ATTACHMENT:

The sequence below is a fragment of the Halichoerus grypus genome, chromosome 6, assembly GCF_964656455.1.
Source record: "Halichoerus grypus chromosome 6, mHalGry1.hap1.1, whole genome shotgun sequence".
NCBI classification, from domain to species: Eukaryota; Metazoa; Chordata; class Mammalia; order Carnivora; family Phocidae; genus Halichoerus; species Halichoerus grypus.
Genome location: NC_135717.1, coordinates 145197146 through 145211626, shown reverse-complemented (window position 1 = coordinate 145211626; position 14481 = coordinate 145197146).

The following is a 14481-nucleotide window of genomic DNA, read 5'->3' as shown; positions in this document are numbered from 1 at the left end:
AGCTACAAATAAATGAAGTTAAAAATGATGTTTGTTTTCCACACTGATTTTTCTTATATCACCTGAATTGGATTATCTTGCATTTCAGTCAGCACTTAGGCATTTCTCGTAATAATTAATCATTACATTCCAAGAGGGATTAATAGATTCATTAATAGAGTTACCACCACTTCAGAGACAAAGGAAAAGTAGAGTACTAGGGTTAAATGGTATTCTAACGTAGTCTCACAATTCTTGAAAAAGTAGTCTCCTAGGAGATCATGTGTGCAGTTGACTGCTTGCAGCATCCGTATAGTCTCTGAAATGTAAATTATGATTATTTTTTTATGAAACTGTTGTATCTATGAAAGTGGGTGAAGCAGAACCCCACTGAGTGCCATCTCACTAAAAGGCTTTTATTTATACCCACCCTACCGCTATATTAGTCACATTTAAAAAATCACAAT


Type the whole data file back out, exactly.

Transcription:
The sequence below is a fragment of the Halichoerus grypus genome, chromosome 6, assembly GCF_964656455.1.
Source record: "Halichoerus grypus chromosome 6, mHalGry1.hap1.1, whole genome shotgun sequence".
NCBI classification, from domain to species: Eukaryota; Metazoa; Chordata; class Mammalia; order Carnivora; family Phocidae; genus Halichoerus; species Halichoerus grypus.
Genome location: NC_135717.1, coordinates 145197146 through 145211626, shown reverse-complemented (window position 1 = coordinate 145211626; position 14481 = coordinate 145197146).

The following is a 14481-nucleotide window of genomic DNA, read 5'->3' as shown; positions in this document are numbered from 1 at the left end:
AGCTACAAATAAATGAAGTTAAAAATGATGTTTGTTTTCCACACTGATTTTTCTTATATCACCTGAATTGGATTATCTTGCATTTCAGTCAGCACTTAGGCATTTCTCGTAATAATTAATCATTACATTCCAAGAGGGATTAATAGATTCATTAATAGAGTTACCACCACTTCAGAGACAAAGGAAAAGTAGAGTACTAGGGTTAAATGGTATTCTAACGTAGTCTCACAATTCTTGAAAAAGTAGTCTCCTAGGAGATCATGTGTGCAGTTGACTGCTTGCAGCATCCGTATAGTCTCTGAAATGTAAATTATGATTATTTTTTTATGAAACTGTTGTATCTATGAAAGTGGGTGAAGCAGAACCCCACTGAGTGCCATCTCACTAAAAGGCTTTTATTTATACCCACCCTACCGCTATATTAGTCACATTTAAAAAATCACAAT